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The Advance-news. (Ogdensburg, N.Y.) 1933-1935, October 01, 1933, Image 1

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Persistent link: http://nyshistoricnewspapers.org/lccn/sn89071106/1933-10-01/ed-1/seq-1/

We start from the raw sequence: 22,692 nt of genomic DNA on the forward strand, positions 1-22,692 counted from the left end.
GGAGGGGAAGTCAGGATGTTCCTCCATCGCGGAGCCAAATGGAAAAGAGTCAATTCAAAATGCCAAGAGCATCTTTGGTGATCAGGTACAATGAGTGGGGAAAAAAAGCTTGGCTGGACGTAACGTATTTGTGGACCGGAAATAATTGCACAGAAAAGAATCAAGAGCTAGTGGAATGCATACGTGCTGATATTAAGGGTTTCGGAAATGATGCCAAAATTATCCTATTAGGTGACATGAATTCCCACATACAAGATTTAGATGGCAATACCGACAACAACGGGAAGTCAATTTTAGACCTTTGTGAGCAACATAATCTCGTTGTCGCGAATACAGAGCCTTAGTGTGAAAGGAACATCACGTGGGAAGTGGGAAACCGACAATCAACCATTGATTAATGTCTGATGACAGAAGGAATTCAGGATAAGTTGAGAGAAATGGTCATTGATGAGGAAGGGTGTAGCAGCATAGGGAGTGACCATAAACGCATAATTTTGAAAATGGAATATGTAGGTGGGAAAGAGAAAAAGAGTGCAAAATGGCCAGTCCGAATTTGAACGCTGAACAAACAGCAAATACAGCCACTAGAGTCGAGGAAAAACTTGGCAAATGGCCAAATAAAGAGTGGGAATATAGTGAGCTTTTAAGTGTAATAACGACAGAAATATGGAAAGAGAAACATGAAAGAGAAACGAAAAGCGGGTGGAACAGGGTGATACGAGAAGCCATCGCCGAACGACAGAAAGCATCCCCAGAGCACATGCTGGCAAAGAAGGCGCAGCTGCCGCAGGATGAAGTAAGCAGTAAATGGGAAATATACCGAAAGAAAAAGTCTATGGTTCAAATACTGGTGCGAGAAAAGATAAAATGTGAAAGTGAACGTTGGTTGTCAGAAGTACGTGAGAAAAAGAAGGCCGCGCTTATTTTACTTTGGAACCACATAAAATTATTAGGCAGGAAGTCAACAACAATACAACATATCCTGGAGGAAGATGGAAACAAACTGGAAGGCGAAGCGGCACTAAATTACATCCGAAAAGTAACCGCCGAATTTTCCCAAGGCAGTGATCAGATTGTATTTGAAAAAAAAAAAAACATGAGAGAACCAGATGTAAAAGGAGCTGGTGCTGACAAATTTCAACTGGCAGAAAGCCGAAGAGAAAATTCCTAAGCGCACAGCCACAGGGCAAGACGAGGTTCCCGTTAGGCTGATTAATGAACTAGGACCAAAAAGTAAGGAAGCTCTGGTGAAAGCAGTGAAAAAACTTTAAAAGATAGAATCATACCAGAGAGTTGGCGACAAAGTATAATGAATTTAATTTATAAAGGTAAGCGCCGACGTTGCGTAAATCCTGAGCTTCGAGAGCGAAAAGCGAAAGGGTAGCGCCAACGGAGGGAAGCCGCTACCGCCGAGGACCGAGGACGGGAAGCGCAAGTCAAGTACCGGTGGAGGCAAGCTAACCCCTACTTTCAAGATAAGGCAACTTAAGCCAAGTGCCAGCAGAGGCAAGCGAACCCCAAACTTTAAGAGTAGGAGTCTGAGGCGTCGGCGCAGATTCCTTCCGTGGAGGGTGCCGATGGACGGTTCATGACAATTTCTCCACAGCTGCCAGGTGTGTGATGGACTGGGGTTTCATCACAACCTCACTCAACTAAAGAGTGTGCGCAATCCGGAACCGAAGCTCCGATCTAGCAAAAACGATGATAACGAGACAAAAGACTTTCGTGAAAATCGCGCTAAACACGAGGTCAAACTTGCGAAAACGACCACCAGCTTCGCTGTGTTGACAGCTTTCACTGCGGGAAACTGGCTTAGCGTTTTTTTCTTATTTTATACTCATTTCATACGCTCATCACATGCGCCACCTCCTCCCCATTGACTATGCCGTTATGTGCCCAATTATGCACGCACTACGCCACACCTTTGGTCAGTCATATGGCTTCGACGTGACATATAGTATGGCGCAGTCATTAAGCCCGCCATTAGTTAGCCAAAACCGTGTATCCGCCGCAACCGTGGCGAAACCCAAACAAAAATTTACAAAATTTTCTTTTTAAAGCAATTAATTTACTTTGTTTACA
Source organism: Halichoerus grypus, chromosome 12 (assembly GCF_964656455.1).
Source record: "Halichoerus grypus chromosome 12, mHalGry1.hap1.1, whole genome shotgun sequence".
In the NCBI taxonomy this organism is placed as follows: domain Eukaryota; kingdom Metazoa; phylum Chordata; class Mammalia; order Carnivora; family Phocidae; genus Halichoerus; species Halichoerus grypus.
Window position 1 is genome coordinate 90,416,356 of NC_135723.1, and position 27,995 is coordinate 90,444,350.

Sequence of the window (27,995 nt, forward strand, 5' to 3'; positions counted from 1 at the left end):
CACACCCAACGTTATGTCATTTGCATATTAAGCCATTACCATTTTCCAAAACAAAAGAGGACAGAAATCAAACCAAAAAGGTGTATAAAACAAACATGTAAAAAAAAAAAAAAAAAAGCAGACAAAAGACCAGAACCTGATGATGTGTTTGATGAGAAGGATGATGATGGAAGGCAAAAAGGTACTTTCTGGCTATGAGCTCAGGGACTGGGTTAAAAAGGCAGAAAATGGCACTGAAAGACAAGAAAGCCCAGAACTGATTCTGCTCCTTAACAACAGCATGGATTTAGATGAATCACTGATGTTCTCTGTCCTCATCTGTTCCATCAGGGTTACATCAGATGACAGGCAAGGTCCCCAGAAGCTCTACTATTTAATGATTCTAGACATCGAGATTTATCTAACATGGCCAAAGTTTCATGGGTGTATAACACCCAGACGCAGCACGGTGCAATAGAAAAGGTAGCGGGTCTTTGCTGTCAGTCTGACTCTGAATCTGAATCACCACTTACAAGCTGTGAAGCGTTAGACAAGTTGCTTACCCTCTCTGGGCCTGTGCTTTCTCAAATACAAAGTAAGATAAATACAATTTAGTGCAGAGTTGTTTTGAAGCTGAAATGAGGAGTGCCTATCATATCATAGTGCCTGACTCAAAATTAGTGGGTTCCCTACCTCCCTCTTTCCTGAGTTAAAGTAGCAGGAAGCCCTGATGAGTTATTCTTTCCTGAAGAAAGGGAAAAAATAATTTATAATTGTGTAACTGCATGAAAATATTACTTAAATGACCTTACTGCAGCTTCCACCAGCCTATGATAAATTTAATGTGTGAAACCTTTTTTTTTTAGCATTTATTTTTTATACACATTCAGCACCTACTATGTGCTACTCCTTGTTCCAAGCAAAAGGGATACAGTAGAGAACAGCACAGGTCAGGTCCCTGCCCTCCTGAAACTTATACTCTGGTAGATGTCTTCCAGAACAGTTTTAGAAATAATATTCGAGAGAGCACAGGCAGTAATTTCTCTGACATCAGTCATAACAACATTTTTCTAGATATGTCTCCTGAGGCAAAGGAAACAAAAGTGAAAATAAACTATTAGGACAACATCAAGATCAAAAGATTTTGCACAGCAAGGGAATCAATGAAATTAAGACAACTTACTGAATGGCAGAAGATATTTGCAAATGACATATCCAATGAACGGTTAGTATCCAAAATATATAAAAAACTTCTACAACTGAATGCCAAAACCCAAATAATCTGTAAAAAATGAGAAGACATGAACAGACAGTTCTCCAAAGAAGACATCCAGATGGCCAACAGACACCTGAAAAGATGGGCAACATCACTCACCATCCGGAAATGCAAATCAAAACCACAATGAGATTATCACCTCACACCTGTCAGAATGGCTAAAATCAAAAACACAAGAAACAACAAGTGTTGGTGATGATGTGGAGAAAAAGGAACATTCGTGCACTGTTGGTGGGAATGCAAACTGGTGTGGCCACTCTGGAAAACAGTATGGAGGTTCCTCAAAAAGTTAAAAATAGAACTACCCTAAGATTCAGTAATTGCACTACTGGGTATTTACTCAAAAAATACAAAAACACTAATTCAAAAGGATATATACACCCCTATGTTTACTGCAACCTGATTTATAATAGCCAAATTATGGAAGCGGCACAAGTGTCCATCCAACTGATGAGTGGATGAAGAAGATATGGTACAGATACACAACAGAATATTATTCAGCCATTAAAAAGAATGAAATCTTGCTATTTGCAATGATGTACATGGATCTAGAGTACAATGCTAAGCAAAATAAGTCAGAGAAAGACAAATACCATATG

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Stale Joins in War Against Glaring Headlights OGDENSBURG ADVANCE ST. LAWRENCE SUNDAY DEMOCRAT ! * VOL. 1—No. 103 ()<JI>KXSIU'R<!, X. Y., SVXDAY, OCTOBER 1, VX\X PRICK >. Invite President to Visit River Power Sites 0m OFA DEFEATS FRANKLIN ACADEMY 19-0 IN OPENING GAME Chamber of Commerce Bids President to See St. Lawrence Sites Again Telegrams of Invitation Sent to Mr. Roosevelt Last Night—Reported to Have* Trip Under Advisement. YESTERDAY'S RESUL O. F. A.. 19: M; FOOTBALL TS \lone , 0. S. M. A., 7; Tupper Lake, Canton, 20; Potsdam, 0. Watertown, 13: Massena, St. Lawrence, T: Cornell, Manhattan, 13; Clarkson, Additional score s on Page 13. 0. 48. S. Blue and White Displays Fine Form in Beating the MaloneTeam 3 Touchdowns At a hurried meeting of the Chamber of Commerce, called yes- terday afternoon at five o'clock by President Harry M. Wheaton, ways and means were considered rela- tive to extending an invitation to President Roosevelt to visit the North Country and the sites of the deep waterway. The Chamber went on record to dispatch a wire to the President, as well as wiring the Mayors of the important cities within the area affected by the seaway, such as Minneapolis, St. Paul, Duluth, Milwaukee, Chicago, Cleveland, Detroit etc., requesting them to telegraph President Roosevelt, urging him to visit Ogdensburg and the international section. Mayors of North Country towns in- cluding Massena, Potsdam, Canton, Gouveroeur, etc., were also asked to wire the President ^at Hyde Park with the identical thought in view. A definite answer to the city's wire from the President accepting or declining the invitation is ex- pected daily and should be a mat- ter of record by Wednesday. In the event the Chief Executive vis- its the section he will be a guest of Ogdensburg and at a great ditt- ner at which most of the chief of- ficials in the city, county and state will be invited as well as the May- j ors of the cities affected by the development. As yet nothing can ! (Continued on Page T) Mrs. Fred Loveless Succumbs Faladore and Wiggins Make Sensational Runs of 70 Yards for Score After Elud- ing Three Tacklers—O. F. A. De- -• fense a Stone Wall. Esteemed Resident of the City Passed Away Yesterday at 5.30. Glaring Headlights Are Hazard to Night Drivers Supply Subject for Sixth of Series of Posters of the Street and Highway Campaign. ALBANY, Sent. So. — Glaring headlights, which make night driv- ing highly hazardous to every mo- torist, supply the subject for the fixth of a series of seven posters of the 1*33 Street and Highway Safety Campaign, according to an announcement of Motor Vehicle Commissioner Charles A. Harnett. ~Dim your lights—when approa- ching another car.** is the injunc- tion on this poster which will be displayed an l«,u*# gasoliae ser- vice stations in 14 states a*d the District of Columbia during OeU, and in many traffic <oarts, libraries end other public motor car blinking everyone io its path. It was chosen by motor vehicle commissioners, eight major oil companies and the National Bureau of Casualty and Surety Underwriters who have been cooperating for twn years ia the service station campaign. -There is no doubt that the glar- ing headlight* is responsible for many families and injuries incident to night dTiTiar\ CounmissioneT Harnett asserts. \As the statist show automobile accidents in the twilight period, just after sunset and during darkness, are more like- ly to end in serious injuries or death than during the daylight hours.** The Commissioner adds: \A re- cent survey gives this severity as due to two causes: Fits*, the limited field of vision of drivers, and second, because headlight glare from approacaang cars mo- mentarily Minds drivers. Unfortu- nately our fifrares are not yet re- fined sufficiently to show the un- derlying caase of such accidents, but only set forth such things as VoUisiou,* *drove off roadway/ *mroug side of the road/ and the like, all of which may have been the face of an oncoming glare. From C P. M. to « A. X. in l»?i there were Z36£*+ accidents in the United Sates, with l*«5*o persons killed, acd this was a higher rate ner lJ»*+ acidents than in daylight. if we should add the period be- tween 5 •\chuck and € partjcnlar«j 41 Mrs. Emma Guyette Loveless, 79, widow of Fred Loveless, passed away yesterday at 5:30 p. m. at her home, 71S Lafayette street, after a serious illness of three months. Mrs. Loveless was born in Ogdens- burg May 9, ISM, daughter of Mr. and Mrs. Charles Guyette, and passed her life here. Her husband died in February. 1926. She is sur- vived by two sons, Capt. Fred Loveless and Sidney S. Loveless; a daughter. Miss Ella M. Loveless, all of Ogdensburg: four grand- children, Frederick W. Loveless and Douglas C. Loveless of Ogdens- burg: Misses Thera M. and Mary Elizabeth Loveless of Fort Jack- son, and a great grandson. Freder- ick L. Loveless of Ogdensburg. Mrs. Loveless was the last sur- vivor of her immediate family. She was a highly esteemed resident with a large circle of friends who will extend their deep sympathy to the family ic the death of a de- voted wife and mother. The funeral wiH be held at t p. nv Tuesday at the family home. Rev. Herbert Cash man. pastor of the First Congregational church, will conduct services, and burial will be in the family plot in the Ogdensburg cemetery. In a football game that had ev- erything from costly fumbles to long, twisting runs in its make-up. O. F. A. yesterday at the Campus took their long time enemies. Ma- lone High, into camp in a gruelling exciting game 19-0. O .F. A., de- spite a green team marching on the field, carried the fight to the Green and White and in a never say die way held back each thrust put out by Franklin to finally be rewarded for their gallant play in the 4th period to shove over two touchdowns after an early score in the first quarter. Faladore, Coach Brandy's new backfield find, pulled the large at- tendance to its feet in the last quar- ter when he tucked the oval in the crook of his arm and skirted the left wing for a gallop of sixty yards for a score. Faladore* s gambol wa? a marvelous bit of running. Start- ing to his right skirted in tight to his line, swuns to the rear and with ideal blocking- to his foe, cleared into the open field. W rr- gins had laid low the end and Fala- dore was picked up by Livingston, a running guard, who promptly sent a would be tackier sprawling. On his way, through beautiful side-stepping, Faladore, with one man between him and the final line, tied the safety man into e, knot and progressed the reman- ing distance unmolested as he oit- footed, with a mervelous change of pace, a pack of green shirts in his wake. Faladore likewise pluck- ed a short pas? from Bristol early in the first quarter to run for a touchdown knocking off I-\* ydsd lor the score. A bit later, in the saine period, he again grabbed a pass from Bristol and stepped thirty to K'ontinued on Pa^e *>) Federal Moneys Are Giving Aid to Public Ownership Reddick-Nash Case Over Until January Owing to the absence of Attorn- ey Arthur T. Hendricks, represent- ing the plaintiff, the case of Bruce Reddk-k, Ogdensburg chauffeur, against his former employer, Mrs. Louis C. Xasn, was sent over to the January term at Canton Saturday. atedftick is claiming *3.<«# aces for alleged breach of tract. Mrs. Xa*fe is represented Edward P. Lynch. CHICAGO. Sept. 30.—The great- est impetus municipal ownership has ever had in this country is now being given to it, commented Dr. Carl D. Thompson, secretary of the Public Ownership League of Amer- ica, at the opening here yesterday of Us biennial public ownership conference. ~The present willingness of the Federal Government to make loans to cities and towns to help them in establishing their own plants furnishes a tremendous encourage- ment to municipal ownership.\ he said. ~A thousand cities are standing ready to go forward with munici- pal plants, either jbuilding new ones, enlarging old, or acquiring properties. Many communities have their applications in already. -Great aid has come to the move- ment by the position the Govem- it has taken that it win rive even when there is a conn- plant in the oanumanity. Had the Government refused to lend its help to the establishment of a mu- nicipal plant which a city wantt-d, because a private one was there already or potentially so. the pow- er companies would have largely blocked off public ownership. \The economic pressure of tho depression, the favorable inclina- tion of President Roosevelt, of Nr. Harold I*. Ickes. Secretary of the Interior and others in aathority, have speeded our caase. 'Most of the anticipated expan- sion of municipal ownership will be m electric plants. That is wat-re cities can g<1 the quickest results. Many will acquire their water- works, though Wl per cent of Cio cities already own them. A few. especially in the gas districts, are amoving toward municipal gas plant s.~ Reviewing the statas of munici- pal ownership today. Dr. Thomp- son reported there were 7>»3 uvua- •cinal waterworks plants in this country. 2M9 auanieipal etertrio <Continued an Page 4>